artist statement
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Evolution of the Jazz Paintings

If I could say one thing to a person viewing my paintings for the first time, it would be, “Give them time to move.” That’s what grabbed my imagination over 30 years ago when I saw Cezanne’s late watercolors and oils at the Museum of Modern Art’s 1977 exhibition, “Cezanne: The Late Works.” I had never seen paintings that moved so magically between two- and three-dimensionality. Then there was the glorious translucence. I felt it was an artistic avenue laid out by Cezanne’s work, and not well explored by his successors. To me, Cezanne’s late paintings were the work of a man who saw the physical world in color densities – not solids and spaces – and all of it was dynamic. From his work, I recognized my own vision over the next several years.

The rough, blunt emotions and compositional athleticism of Abstract Expressionism also grabbed me in those years. I came of age in the Viet Nam era. I had a tough, no-roses view of the world and my place in it – and a big heart. (Not easy to reconcile.) I knew that the kind of spaces I was “seeing” intuitively were not real-world (realist) spaces. They moved differently. So I began painting gestural abstraction, with Cezanne always in the back of my mind.

Fortunately, the artistic concerns of my early years have remained compelling and matured with me. My paintings today are abstract, multi-layered, translucent spaces full of color and light. At a distance the paintings read as spatial illusions. Drawn and painted forms drop deep behind the picture plane visually, or advance forward to meet the viewer. Color and underpainting help create space. Up close the pictures are layered relief-constructions made with superimposed layers of opaque and translucent papers, cut away in some sections or collaged with additional forms.

Since 1990 my subject matter has been jazz – a musical counterpart to the visual experience I try to offer in my work. Jazz that attracts me is full of joy and energy, able to transform sadness. I listen, study the score, and create my imagery with abstract-expressionist brush studies painted to capture the specific movement and sounds of that music. My compositional process is one of “choreographing” forms from the brush studies. Every decision is made with the music playing.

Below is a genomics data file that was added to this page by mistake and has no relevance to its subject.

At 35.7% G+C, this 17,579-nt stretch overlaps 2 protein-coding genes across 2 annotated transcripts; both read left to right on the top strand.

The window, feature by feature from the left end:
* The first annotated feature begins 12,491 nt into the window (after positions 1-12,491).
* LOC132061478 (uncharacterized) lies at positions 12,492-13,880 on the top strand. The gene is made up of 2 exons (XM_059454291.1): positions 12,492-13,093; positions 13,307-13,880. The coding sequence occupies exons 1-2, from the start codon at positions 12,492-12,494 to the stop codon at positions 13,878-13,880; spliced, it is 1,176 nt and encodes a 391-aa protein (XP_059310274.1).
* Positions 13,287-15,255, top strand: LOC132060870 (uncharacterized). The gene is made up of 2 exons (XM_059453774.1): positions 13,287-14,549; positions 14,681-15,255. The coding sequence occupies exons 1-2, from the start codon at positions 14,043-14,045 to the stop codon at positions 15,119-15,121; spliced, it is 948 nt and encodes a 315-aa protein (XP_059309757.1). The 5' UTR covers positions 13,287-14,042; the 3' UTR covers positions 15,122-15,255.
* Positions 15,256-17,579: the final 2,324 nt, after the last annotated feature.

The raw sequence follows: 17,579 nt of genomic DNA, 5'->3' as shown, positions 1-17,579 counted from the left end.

To my knowledge, my technical approach is unique. Experimentation was intense in the 1980’s and early 1990’s, often with the help of two museum conservators. I found then the standard building blocks I still use – heavy watercolor paper, two weights of tracing vellum, saturated colors painted with oil or flashe, pencil-drawn lines, and mineral spirits acrylic gel as my glue. The translucent papers and oil paint allow one to see, quite literally, an image through an image.

With “Jazz: Edward Simon’s Venezuelan Suite #1-23” – a four-year body of work completed in 2010 – my work intensified in two ways. First, I pushed harder visually on two pairs of opposing concepts – reality and illusion, and 3-D and 2-D – in all combinations. Second, my involvement with the music became more immediate, as I collaborated directly with Simon while he was composing his four-movement Venezuelan Suite and honing it through improvisation in live performances. Also, I began choosing my jazz subject matter specifically for its emotional range and intellectual rigor.

I have been fortunate to continue working directly with composers. “Jazz: Thinking Out Loud, Reaching for Song #1-31” is based on student music recorded during my 2010 residency at Berklee College of Music. Jazz Cubano builds on the Afro-Cuban Jazz of Arturo Stable and Elio Villafranca, who made our work a ‘conversation’ by improvising from my brush studies. And I am in dialog now with Chicago pianist Ryan Cohan as I paint The River – his hour-long Jazz suite that for me evokes panoramic landscape space. Today my artwork balances directly on the border between painting and sculpture. As I intensify the dialogue between imaginary deep space in my paintings and their immediate presence as physical objects, I suggest that both are equally real to me, the movement between them carrying the joy and energy I feel.